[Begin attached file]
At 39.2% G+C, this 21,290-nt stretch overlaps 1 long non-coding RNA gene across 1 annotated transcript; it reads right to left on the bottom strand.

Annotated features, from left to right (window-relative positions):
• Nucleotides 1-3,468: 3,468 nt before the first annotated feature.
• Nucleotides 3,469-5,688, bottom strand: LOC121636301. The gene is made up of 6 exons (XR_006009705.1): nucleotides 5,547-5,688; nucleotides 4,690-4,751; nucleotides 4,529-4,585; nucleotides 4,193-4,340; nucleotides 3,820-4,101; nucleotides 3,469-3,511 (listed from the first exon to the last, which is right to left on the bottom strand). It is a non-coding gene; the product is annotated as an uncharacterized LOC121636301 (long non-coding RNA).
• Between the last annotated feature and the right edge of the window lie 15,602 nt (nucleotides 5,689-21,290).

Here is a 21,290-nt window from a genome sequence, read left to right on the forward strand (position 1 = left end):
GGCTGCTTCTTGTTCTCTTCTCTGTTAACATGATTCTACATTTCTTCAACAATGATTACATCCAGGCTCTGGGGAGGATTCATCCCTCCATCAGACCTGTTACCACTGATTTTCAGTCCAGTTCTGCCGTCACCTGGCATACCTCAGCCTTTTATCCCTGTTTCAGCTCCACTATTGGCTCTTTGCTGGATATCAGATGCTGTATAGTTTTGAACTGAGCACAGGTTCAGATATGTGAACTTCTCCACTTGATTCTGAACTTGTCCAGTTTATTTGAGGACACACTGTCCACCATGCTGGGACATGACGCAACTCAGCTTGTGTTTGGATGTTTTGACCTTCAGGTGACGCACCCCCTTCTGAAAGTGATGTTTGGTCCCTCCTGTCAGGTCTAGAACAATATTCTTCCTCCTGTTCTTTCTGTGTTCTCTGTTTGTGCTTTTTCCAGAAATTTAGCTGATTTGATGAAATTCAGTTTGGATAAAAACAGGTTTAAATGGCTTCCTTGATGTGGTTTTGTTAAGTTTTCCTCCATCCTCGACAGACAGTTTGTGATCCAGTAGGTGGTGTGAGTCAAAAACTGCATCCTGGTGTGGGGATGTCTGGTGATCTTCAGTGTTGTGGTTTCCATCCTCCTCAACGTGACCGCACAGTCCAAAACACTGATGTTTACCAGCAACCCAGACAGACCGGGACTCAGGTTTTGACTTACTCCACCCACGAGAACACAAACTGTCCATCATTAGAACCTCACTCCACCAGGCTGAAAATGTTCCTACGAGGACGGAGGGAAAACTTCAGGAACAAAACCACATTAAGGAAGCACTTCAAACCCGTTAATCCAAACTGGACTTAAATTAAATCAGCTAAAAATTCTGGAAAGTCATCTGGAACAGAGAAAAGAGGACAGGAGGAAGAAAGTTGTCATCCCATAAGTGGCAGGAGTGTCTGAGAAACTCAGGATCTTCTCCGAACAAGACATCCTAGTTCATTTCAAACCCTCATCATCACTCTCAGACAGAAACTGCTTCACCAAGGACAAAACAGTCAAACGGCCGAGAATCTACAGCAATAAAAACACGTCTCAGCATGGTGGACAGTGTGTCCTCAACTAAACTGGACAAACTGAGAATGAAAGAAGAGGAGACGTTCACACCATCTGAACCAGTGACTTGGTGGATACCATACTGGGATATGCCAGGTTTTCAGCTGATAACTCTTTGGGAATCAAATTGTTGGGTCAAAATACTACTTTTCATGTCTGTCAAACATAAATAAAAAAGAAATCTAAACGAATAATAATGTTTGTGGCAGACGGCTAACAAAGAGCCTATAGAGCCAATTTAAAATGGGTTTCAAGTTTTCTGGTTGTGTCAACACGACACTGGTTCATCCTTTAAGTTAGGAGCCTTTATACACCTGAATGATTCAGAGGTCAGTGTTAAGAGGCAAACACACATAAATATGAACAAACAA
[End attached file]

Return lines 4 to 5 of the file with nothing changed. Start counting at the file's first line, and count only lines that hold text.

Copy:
• Nucleotides 3,469-5,688, bottom strand: LOC121636301. The gene is made up of 6 exons (XR_006009705.1): nucleotides 5,547-5,688; nucleotides 4,690-4,751; nucleotides 4,529-4,585; nucleotides 4,193-4,340; nucleotides 3,820-4,101; nucleotides 3,469-3,511 (listed from the first exon to the last, which is right to left on the bottom strand). It is a non-coding gene; the product is annotated as an uncharacterized LOC121636301 (long non-coding RNA).
• Between the last annotated feature and the right edge of the window lie 15,602 nt (nucleotides 5,689-21,290).